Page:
For our society today, the implication of this posture is monumental. Almost from its inception, this nation has been moving away from Blackstone and to Dr. Hall’s original “democratic” position. The transformation in the early stages of the nation can be recorded best by the development and adoption of the Seventeenth Amendment of the U.S. Constitution, the popular election of U.S. Senators. The Seventeenth Amendment supercedes Article I, section 3, Clauses 1 and 2 of the Constitution, providing for selection of U.S. Senators by the respective state legislatures. The Senate, under the original vision of the Founding Fathers, was to represent the wisdom of the states as a counterbalance to the whim of the people. In 1913, that vision was reversed with the adoption of the Seventeenth Amendment.
Blackstone would encourage the law to seek out Scripture for guidance. Scripture warns against the attitude of covetousness, seeking to have what others have to the other’s detriment. “Thou shalt not covet . . . ,” Scripture commands. Scripture warns that covetousness will destroy a people.
Covetousness and democracy walk hand in hand. Alexis de Tocqueville saw this early in the nation’s history, writing, “The American Republic will endure until the day Congress discovers that it can bribe the public with the public’s money.” We see what de Tocqueville warned about today. We debate tax credits for special corporate interest groups. We debate entitlements. We debate government services to every group imaginable. We grant bailouts to our friends and allies. If you spend any time around the capital building in Jefferson City, it takes little time to come to the realization that a primary motive in the capital is to obtain benefits from “my” government.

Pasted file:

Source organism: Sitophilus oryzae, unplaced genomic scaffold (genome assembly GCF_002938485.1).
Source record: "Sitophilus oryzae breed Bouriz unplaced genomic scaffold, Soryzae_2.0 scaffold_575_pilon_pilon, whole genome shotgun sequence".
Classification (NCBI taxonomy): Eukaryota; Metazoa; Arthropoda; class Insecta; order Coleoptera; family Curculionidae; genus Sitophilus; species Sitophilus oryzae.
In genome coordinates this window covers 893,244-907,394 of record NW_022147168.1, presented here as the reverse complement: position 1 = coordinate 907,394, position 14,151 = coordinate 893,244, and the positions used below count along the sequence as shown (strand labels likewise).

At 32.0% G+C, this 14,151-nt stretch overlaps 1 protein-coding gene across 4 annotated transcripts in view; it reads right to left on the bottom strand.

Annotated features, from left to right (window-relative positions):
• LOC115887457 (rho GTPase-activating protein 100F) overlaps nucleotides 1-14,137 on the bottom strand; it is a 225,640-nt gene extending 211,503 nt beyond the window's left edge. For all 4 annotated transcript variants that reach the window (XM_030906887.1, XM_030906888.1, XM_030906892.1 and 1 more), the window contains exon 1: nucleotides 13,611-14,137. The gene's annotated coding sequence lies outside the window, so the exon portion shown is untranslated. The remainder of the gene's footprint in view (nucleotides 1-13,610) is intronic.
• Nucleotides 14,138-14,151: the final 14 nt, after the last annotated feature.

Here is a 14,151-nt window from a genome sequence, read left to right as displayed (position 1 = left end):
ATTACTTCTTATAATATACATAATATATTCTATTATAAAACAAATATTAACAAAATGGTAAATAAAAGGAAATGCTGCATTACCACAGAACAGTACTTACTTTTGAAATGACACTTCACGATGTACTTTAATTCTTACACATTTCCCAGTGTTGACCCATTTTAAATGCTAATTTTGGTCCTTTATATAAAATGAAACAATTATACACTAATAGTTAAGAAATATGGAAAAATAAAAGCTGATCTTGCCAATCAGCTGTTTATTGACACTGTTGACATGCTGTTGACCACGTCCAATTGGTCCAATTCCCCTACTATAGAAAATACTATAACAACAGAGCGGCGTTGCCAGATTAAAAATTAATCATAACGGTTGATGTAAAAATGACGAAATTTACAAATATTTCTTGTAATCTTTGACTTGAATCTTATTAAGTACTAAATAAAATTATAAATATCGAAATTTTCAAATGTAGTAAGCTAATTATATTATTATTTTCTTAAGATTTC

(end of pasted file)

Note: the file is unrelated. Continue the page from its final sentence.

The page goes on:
Our commitment to this type of thinking is so extreme that we have not only geographic constituencies of state and representative districts, we have party special interest constituencies. Have any of us never felt the attitude that a congressman must vote a certain way because he represents us, whether because he or she is “our” congressman or because he or she is an R or D? It is even reported that our elected official state that they “owe” a certain constituency group because they voted heavily for a particular candidate. Is this attitude not more like an invading band of insurgents, seeking to plunder the defeated forces? If this is our posture, what is left when the plunder is complete? If this is our posture, our punishment is deserved.
Blackstone suggests an old course, but a course we need to adopt as new: a representative must serve the realm and not the private interests of his own constituents. He must exercise his independent wisdom. To put Blackstone in other words, a representative must seek justice for all. Only by seeking justice for all, can he guard himself and his people against the avarice to benefit some at the expense of others, i.e. covetousness. Covetousness engenders hatred for the group envied, but seeking justice in the public realm fosters an attitude of respect for all people.
Legislators, seek to provide wisdom and justice in your state and not just benefits for “your” people. They are not yours; they are God’s. You have been ordained to execute justice as Romans 13 says. Legislators must lead in this regard. Voters, seek wisdom in your legislators and not just your way. Anything else leads to covetousness and destruction.